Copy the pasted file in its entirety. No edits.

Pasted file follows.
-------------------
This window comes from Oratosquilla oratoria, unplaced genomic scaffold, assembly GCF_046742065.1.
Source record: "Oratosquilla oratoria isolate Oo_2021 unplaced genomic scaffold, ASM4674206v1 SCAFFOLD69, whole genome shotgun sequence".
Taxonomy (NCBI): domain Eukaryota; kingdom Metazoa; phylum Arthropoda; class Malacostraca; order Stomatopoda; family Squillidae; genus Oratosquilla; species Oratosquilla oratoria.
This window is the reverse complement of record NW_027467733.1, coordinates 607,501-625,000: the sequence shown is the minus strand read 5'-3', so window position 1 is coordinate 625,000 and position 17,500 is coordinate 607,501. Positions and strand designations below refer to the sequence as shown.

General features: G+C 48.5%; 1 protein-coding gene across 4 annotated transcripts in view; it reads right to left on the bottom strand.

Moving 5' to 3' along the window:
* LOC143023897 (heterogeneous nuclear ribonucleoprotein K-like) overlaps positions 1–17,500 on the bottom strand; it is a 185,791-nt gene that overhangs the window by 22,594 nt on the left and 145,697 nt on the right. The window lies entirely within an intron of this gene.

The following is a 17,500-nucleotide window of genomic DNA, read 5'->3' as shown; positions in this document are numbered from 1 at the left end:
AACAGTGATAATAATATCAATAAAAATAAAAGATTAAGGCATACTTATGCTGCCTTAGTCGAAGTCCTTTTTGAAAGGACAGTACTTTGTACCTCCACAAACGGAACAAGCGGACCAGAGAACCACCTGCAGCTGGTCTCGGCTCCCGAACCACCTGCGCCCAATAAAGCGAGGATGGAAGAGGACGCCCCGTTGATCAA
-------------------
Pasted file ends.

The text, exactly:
This window comes from Oratosquilla oratoria, unplaced genomic scaffold, assembly GCF_046742065.1.
Source record: "Oratosquilla oratoria isolate Oo_2021 unplaced genomic scaffold, ASM4674206v1 SCAFFOLD69, whole genome shotgun sequence".
Taxonomy (NCBI): domain Eukaryota; kingdom Metazoa; phylum Arthropoda; class Malacostraca; order Stomatopoda; family Squillidae; genus Oratosquilla; species Oratosquilla oratoria.
This window is the reverse complement of record NW_027467733.1, coordinates 607,501-625,000: the sequence shown is the minus strand read 5'-3', so window position 1 is coordinate 625,000 and position 17,500 is coordinate 607,501. Positions and strand designations below refer to the sequence as shown.

General features: G+C 48.5%; 1 protein-coding gene across 4 annotated transcripts in view; it reads right to left on the bottom strand.

Moving 5' to 3' along the window:
* LOC143023897 (heterogeneous nuclear ribonucleoprotein K-like) overlaps positions 1–17,500 on the bottom strand; it is a 185,791-nt gene that overhangs the window by 22,594 nt on the left and 145,697 nt on the right. The window lies entirely within an intron of this gene.

The following is a 17,500-nucleotide window of genomic DNA, read 5'->3' as shown; positions in this document are numbered from 1 at the left end:
AACAGTGATAATAATATCAATAAAAATAAAAGATTAAGGCATACTTATGCTGCCTTAGTCGAAGTCCTTTTTGAAAGGACAGTACTTTGTACCTCCACAAACGGAACAAGCGGACCAGAGAACCACCTGCAGCTGGTCTCGGCTCCCGAACCACCTGCGCCCAATAAAGCGAGGATGGAAGAGGACGCCCCGTTGATCAA